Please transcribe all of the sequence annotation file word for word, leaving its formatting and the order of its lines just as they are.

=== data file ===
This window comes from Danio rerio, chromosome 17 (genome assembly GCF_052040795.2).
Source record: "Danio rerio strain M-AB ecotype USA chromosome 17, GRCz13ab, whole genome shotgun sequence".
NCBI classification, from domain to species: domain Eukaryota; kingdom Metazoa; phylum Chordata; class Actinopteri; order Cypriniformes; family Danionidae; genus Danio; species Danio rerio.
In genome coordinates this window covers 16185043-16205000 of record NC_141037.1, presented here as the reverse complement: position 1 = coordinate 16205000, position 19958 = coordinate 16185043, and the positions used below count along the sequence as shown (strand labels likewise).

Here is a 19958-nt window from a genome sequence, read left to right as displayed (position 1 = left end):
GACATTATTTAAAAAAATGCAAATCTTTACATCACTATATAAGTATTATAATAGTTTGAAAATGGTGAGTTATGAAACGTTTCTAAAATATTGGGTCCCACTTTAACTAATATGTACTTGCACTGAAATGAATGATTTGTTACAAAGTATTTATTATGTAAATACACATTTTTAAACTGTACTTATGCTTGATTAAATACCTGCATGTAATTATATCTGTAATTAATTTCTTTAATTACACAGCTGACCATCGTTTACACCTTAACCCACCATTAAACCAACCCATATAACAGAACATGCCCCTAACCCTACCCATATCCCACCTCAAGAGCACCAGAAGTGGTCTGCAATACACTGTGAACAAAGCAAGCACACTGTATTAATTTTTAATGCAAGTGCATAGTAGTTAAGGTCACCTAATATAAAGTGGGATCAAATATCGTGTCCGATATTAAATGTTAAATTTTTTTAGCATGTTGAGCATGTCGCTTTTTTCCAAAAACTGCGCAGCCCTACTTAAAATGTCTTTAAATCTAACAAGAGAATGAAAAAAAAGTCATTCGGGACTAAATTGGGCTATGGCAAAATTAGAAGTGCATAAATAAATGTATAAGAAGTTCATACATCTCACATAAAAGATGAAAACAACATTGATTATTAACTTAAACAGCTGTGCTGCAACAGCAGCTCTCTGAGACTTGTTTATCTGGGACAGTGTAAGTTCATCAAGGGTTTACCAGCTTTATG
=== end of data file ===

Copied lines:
This window comes from Danio rerio, chromosome 17 (genome assembly GCF_052040795.2).
Source record: "Danio rerio strain M-AB ecotype USA chromosome 17, GRCz13ab, whole genome shotgun sequence".
NCBI classification, from domain to species: domain Eukaryota; kingdom Metazoa; phylum Chordata; class Actinopteri; order Cypriniformes; family Danionidae; genus Danio; species Danio rerio.
In genome coordinates this window covers 16185043-16205000 of record NC_141037.1, presented here as the reverse complement: position 1 = coordinate 16205000, position 19958 = coordinate 16185043, and the positions used below count along the sequence as shown (strand labels likewise).

Here is a 19958-nt window from a genome sequence, read left to right as displayed (position 1 = left end):
GACATTATTTAAAAAAATGCAAATCTTTACATCACTATATAAGTATTATAATAGTTTGAAAATGGTGAGTTATGAAACGTTTCTAAAATATTGGGTCCCACTTTAACTAATATGTACTTGCACTGAAATGAATGATTTGTTACAAAGTATTTATTATGTAAATACACATTTTTAAACTGTACTTATGCTTGATTAAATACCTGCATGTAATTATATCTGTAATTAATTTCTTTAATTACACAGCTGACCATCGTTTACACCTTAACCCACCATTAAACCAACCCATATAACAGAACATGCCCCTAACCCTACCCATATCCCACCTCAAGAGCACCAGAAGTGGTCTGCAATACACTGTGAACAAAGCAAGCACACTGTATTAATTTTTAATGCAAGTGCATAGTAGTTAAGGTCACCTAATATAAAGTGGGATCAAATATCGTGTCCGATATTAAATGTTAAATTTTTTTAGCATGTTGAGCATGTCGCTTTTTTCCAAAAACTGCGCAGCCCTACTTAAAATGTCTTTAAATCTAACAAGAGAATGAAAAAAAAGTCATTCGGGACTAAATTGGGCTATGGCAAAATTAGAAGTGCATAAATAAATGTATAAGAAGTTCATACATCTCACATAAAAGATGAAAACAACATTGATTATTAACTTAAACAGCTGTGCTGCAACAGCAGCTCTCTGAGACTTGTTTATCTGGGACAGTGTAAGTTCATCAAGGGTTTACCAGCTTTATG